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Customer Services in Social Media Channels

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Presentation at AMA Conference August 2013 in Boston

Presentation at AMA Conference August 2013 in Boston

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Customer Services in Social Media Channels Presentation Transcript

  • 1. Customer Services in Social Media Channels: An Empirical Analysis AMA Summer Marketing Educator Conference | Boston | August 11th 2013 Alexander Rossmann | Professor for Marketing and Sales | Reutlingen University
  • 2. Page  2 Social Media and Marketing Web 2.0 / Social Media describe a general shift in the use of the internet. Key characteristics: Digital media, interaction, user generated content, users as prosumers, connected customer, social networks. Social Media is not only Facebook. Firms struggle in order to evaluate the value of social media for marketing. Theory of market orientation → interaction orientation → engagement. (Kumar et al. 2012). User engagement drives value, firms foster marketing strategies in order to engage customers and employees.
  • 3. Page  3 Engaging Customers in the Corporate Value Chain: Potential Pathways New Product Development. Open Innovation, Crowdsourcing. Test of Products and Services. Branding, Word-of-Mouth Communication. Customer Services, Complaint Management. Self Services, Peer-to-Peer Services, Contact Avoidance. etc.
  • 4. Page  4 Social Media versus Hotline: Differences in Customer Service Design Third-Party Visibility Service Design Level of Standardization Role of Service Agents Hotline Social Media closed shop open time lagged real time high anonymous public low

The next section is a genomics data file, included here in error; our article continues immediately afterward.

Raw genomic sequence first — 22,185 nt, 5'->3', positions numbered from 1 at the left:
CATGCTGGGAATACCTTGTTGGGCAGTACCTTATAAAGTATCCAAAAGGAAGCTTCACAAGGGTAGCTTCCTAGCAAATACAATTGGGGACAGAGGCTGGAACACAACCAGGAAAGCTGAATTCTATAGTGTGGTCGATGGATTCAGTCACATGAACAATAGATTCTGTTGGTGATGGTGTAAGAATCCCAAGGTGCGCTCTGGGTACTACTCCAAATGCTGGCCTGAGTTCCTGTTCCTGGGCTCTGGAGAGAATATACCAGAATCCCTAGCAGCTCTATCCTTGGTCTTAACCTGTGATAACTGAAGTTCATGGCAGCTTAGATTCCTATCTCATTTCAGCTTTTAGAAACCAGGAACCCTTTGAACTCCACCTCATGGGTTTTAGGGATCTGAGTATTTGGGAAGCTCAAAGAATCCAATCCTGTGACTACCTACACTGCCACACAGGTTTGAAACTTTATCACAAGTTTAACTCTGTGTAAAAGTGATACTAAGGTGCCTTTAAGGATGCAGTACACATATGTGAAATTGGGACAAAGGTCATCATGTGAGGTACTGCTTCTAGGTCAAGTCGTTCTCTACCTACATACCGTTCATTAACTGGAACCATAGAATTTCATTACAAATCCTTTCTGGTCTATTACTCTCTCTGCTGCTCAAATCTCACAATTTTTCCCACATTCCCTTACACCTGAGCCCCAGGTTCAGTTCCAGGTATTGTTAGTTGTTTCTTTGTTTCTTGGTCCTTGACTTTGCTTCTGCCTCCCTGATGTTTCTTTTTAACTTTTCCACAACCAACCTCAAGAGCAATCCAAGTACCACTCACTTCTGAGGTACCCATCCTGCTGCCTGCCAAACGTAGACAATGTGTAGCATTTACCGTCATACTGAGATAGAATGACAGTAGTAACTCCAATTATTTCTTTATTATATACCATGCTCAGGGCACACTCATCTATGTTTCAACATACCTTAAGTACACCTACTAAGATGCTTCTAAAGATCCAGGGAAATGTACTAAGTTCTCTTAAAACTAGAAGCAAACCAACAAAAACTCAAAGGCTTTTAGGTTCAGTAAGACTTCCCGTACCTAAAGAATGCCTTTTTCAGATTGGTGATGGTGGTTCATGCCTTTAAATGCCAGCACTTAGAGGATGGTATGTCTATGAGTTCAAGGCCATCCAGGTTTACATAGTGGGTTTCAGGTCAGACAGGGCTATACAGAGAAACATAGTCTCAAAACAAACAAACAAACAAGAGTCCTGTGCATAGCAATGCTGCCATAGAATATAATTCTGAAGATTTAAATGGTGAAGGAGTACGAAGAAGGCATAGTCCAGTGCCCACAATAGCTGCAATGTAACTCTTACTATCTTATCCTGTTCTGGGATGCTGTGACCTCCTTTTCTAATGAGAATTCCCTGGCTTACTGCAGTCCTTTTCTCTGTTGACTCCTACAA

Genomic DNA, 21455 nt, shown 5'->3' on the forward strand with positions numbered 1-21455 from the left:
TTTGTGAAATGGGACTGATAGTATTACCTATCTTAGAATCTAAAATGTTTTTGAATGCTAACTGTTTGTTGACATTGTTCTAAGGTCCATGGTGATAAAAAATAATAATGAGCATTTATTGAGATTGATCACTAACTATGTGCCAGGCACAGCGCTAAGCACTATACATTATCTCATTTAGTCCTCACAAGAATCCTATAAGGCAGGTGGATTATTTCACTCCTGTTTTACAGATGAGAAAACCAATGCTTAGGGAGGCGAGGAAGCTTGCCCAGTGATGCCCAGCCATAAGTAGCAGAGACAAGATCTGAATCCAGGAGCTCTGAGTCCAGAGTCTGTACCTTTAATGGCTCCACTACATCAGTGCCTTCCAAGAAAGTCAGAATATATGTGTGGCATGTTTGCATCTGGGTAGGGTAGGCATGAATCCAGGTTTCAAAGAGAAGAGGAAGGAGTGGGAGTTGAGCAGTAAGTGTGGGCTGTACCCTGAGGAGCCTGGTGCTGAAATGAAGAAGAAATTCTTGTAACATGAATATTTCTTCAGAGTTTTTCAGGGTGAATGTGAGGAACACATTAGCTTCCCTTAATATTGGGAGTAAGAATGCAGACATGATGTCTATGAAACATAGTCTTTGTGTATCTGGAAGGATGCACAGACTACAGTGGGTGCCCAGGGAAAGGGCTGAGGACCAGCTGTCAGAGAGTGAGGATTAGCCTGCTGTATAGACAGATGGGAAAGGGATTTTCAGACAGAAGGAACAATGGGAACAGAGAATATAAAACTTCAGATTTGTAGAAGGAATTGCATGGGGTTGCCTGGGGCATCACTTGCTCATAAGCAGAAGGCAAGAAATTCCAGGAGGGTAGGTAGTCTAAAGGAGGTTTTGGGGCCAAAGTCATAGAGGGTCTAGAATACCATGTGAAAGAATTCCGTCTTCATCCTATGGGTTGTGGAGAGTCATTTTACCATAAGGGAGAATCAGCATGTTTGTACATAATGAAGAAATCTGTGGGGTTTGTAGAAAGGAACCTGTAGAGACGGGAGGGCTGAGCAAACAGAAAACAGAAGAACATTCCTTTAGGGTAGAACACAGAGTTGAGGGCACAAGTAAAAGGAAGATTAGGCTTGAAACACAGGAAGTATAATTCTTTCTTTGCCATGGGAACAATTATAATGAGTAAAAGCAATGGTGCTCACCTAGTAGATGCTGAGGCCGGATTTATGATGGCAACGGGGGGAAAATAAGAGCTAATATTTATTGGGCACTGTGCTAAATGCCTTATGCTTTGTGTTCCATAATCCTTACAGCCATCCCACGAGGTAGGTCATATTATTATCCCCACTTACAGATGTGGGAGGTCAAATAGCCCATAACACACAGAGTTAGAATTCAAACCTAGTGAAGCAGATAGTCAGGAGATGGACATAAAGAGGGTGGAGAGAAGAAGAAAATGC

• 5. Page  5 Social Media in the Service-Value-Chain Customer Complaint Service Reaction Perceived Service Quality Customer Satisfaction Word-of-Mouth Communication = Engagement = Reach = Service Knowledge
  • 6. Page  6 The Ultimate Goal … The ultimate goal of service strategies in social media channels is to turn complainers into fans.
  • 7. Page  7 Relevant Issues for Service Research Dimensions of service quality. Impact of service quality on customer satisfaction. Impact of customer satisfaction on firm performance. Contact avoidance, cost reduction, optimal service level. Word-of-Mouth communication, effect of positive service experiences. Service design and service interaction. Scalability of service capacity. Employee effects in different channels.
  • 8. Page  8 Research Questions How should customer service quality in social media channels be conceptualized on multiple levels? Which aspects of customer service quality are important in enhancing customer satisfaction? What outcomes are effected by customer service quality and customer satisfaction? How effective are customer services delivered through social media channels (as compared to customer services delivered through other channels)?
  • 9. Page  9 Theoretical Background Distributive Justice Procedural Justice Interactional Justice While early papers on post-complaint behavior center on fairness in general (Blodgett, Hill, and Tax 1997; Goodwin and Ross 1989), it is now quite agreed that customers perceive fairness in three dimensions. The distinctness of the three justice dimensions has recently been called into question (Gelbrich and Roschk 2012). Davidow (2003) and Liao (2007) report on high correlations between the three justice dimensions.
  • 10. Page  10 Conceptual Framework Customer Effort Customer Satisfaction Customer LoyaltyProcedural Quality Quality of Interaction Fairness Quality of Solutions Word of Mouth Cross-Sell Preferences Perceived Service Quality Customer Satisfaction Outcomes H3 H4 H5 H2 H6 H7 H8 H1 (-)
  • 11. Page  11 Context & Empirical Analysis